I've never made a Day of the Dead craft before, so I decided to jump in and create a calavera from a paper plate. I LOVE how it turned out!


Paper Plate Calavera


  • paper plate with a corrugated edge
  • scissors
  • pencil
  • regular Sharpies in a variety of colors
  • black fine-tip Sharpie


Use the scissors to cut the paper plate into a skull shape. Keep a small part of the corrugated area to be the teeth and cut the rest away. Use a black Sharpie to color in the dips in the corrugated edge. Draw a line through the middle to separate the upper and lower teeth.

Cut a piece of scrap paper into an oval. Trace it where one eye socket goes, then flip it and trace it again to make the second eye socket. If you can draw two eye sockets that look like mirror images without making a tracer, go for it. For me, it's much faster to cut and trace than to draw one good eye socket and try a zillion times to draw its mirror image in just the right place. Draw a nose, too. It looks like a stretched out upside-down heart. 

Now start adding your designs! Calaveras commonly feature flowers (particularly marigolds), paisleys, circles, swirls, and dots in bright colors. The left and right sides should match each other and the background of the eye sockets and nose should be black; otherwise, be creative!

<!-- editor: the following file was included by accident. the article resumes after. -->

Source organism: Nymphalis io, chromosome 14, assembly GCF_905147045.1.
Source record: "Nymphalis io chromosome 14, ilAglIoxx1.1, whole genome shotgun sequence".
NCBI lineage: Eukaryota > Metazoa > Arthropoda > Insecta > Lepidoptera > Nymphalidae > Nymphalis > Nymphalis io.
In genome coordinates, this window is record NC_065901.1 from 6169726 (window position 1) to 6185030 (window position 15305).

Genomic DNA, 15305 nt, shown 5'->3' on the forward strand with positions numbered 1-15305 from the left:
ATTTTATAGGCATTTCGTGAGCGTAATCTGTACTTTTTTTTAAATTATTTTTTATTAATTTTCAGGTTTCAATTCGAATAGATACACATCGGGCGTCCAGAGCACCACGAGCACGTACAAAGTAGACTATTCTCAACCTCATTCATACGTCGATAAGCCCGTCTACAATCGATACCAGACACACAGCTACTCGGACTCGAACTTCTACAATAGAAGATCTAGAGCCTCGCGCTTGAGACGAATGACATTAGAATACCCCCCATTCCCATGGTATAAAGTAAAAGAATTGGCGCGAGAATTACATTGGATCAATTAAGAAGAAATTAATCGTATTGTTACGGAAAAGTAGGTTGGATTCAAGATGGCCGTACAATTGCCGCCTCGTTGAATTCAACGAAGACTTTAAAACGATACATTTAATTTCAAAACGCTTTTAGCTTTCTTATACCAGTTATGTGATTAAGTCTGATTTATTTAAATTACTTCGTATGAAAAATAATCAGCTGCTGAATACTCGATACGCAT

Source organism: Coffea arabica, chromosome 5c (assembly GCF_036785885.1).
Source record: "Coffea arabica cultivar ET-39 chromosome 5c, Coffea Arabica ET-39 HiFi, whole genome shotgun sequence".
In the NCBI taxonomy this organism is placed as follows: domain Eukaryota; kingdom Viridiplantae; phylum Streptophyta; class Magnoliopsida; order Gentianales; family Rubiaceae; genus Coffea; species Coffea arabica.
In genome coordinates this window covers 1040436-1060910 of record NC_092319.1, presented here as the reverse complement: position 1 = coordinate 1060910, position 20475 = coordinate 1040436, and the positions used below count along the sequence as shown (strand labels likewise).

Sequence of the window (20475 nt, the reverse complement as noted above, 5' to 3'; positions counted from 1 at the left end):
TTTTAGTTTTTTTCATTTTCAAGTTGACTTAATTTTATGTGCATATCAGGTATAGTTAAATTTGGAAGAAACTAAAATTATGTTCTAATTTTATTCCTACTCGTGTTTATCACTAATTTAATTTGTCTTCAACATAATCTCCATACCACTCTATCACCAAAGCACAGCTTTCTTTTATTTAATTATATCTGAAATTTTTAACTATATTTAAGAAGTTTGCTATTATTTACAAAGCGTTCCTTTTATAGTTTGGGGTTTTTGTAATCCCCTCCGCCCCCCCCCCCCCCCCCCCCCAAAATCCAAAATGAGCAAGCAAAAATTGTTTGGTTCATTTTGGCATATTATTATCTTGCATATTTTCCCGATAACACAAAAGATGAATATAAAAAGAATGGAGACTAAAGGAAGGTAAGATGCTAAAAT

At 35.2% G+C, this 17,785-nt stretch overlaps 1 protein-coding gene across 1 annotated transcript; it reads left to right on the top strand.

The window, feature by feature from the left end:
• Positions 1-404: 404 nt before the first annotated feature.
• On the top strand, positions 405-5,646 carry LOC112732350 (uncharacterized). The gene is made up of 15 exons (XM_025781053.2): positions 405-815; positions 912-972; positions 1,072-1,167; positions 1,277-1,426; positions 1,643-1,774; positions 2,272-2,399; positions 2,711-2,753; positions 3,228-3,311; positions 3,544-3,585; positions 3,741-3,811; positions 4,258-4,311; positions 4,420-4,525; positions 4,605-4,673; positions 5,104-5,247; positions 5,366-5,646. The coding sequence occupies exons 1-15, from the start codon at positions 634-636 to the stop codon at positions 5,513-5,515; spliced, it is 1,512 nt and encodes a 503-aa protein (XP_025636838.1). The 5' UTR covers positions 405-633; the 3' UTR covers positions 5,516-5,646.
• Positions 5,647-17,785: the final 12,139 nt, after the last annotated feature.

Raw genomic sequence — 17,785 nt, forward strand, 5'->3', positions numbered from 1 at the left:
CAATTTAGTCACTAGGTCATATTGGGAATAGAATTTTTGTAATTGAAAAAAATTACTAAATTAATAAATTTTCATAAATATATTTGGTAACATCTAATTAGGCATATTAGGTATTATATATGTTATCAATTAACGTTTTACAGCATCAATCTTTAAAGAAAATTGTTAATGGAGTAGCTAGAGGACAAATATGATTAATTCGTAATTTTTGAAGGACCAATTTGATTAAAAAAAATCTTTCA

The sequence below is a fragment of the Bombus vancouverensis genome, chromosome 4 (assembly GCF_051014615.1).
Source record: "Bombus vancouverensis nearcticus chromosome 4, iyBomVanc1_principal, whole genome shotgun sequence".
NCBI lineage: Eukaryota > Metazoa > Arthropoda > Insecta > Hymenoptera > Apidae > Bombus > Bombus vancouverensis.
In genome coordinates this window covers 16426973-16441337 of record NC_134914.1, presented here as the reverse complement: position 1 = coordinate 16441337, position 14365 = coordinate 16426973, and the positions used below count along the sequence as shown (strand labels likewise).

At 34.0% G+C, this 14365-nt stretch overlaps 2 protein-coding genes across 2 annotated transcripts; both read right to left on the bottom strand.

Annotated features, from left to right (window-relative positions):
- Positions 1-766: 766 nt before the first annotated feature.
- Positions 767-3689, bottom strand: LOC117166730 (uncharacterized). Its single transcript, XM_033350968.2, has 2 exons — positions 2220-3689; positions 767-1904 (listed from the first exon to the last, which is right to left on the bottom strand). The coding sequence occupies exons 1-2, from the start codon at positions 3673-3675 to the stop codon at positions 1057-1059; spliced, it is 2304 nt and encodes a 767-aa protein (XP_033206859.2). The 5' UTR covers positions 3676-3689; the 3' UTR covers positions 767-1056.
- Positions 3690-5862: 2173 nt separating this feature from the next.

Use the extra fine black marker to outline all the shapes and add dots and lines. Continue until you are happy with your design. Finally, draw black lines on the top and bottom of the teeth. 

Need inspiration for your calavera? Hershey's came out with awesome Cookies 'n' Creme Skulls this season and sent me some samples to try. They're delicious and a great addition to a Day of the Dead celebration.

Inspired to make your own paper plate calavera? I'd love to see it if you do!



Hershey Bar Halloween Costume

When we started our trip on October 1, Trevor still hadn't decided what he wanted to be for Halloween. This stressed me out, as he tends to choose things that are obscure or specific enough that they have to be homemade. (Exhibit A: the time Trevor dressed as a campfire). How would I have time to make a costume in only a few days after we returned home?! I tried encouraging him to re-wear a previous costume or do something simple based on things we already have, but he was not feeling it.